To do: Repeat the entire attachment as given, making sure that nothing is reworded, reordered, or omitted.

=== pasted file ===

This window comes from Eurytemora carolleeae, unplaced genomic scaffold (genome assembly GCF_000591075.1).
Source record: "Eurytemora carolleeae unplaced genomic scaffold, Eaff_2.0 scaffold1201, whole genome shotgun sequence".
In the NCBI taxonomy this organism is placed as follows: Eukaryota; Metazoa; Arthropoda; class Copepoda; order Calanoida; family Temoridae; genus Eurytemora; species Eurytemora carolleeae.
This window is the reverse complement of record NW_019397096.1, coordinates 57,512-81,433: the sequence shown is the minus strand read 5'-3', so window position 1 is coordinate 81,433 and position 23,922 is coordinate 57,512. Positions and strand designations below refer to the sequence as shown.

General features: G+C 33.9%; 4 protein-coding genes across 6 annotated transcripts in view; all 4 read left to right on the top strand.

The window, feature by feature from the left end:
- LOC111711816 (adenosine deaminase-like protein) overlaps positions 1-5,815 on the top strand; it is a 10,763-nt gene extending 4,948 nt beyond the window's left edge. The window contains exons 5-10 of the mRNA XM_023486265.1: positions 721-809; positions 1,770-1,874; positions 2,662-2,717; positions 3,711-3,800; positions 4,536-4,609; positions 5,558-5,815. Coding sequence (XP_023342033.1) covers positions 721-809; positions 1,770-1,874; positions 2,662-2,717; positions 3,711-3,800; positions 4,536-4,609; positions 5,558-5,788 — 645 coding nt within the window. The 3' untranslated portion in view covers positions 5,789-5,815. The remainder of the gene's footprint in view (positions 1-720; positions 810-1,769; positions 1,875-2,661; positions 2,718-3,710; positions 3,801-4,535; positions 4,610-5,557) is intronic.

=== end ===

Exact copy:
This window comes from Eurytemora carolleeae, unplaced genomic scaffold (genome assembly GCF_000591075.1).
Source record: "Eurytemora carolleeae unplaced genomic scaffold, Eaff_2.0 scaffold1201, whole genome shotgun sequence".
In the NCBI taxonomy this organism is placed as follows: Eukaryota; Metazoa; Arthropoda; class Copepoda; order Calanoida; family Temoridae; genus Eurytemora; species Eurytemora carolleeae.
This window is the reverse complement of record NW_019397096.1, coordinates 57,512-81,433: the sequence shown is the minus strand read 5'-3', so window position 1 is coordinate 81,433 and position 23,922 is coordinate 57,512. Positions and strand designations below refer to the sequence as shown.

General features: G+C 33.9%; 4 protein-coding genes across 6 annotated transcripts in view; all 4 read left to right on the top strand.

The window, feature by feature from the left end:
- LOC111711816 (adenosine deaminase-like protein) overlaps positions 1-5,815 on the top strand; it is a 10,763-nt gene extending 4,948 nt beyond the window's left edge. The window contains exons 5-10 of the mRNA XM_023486265.1: positions 721-809; positions 1,770-1,874; positions 2,662-2,717; positions 3,711-3,800; positions 4,536-4,609; positions 5,558-5,815. Coding sequence (XP_023342033.1) covers positions 721-809; positions 1,770-1,874; positions 2,662-2,717; positions 3,711-3,800; positions 4,536-4,609; positions 5,558-5,788 — 645 coding nt within the window. The 3' untranslated portion in view covers positions 5,789-5,815. The remainder of the gene's footprint in view (positions 1-720; positions 810-1,769; positions 1,875-2,661; positions 2,718-3,710; positions 3,801-4,535; positions 4,610-5,557) is intronic.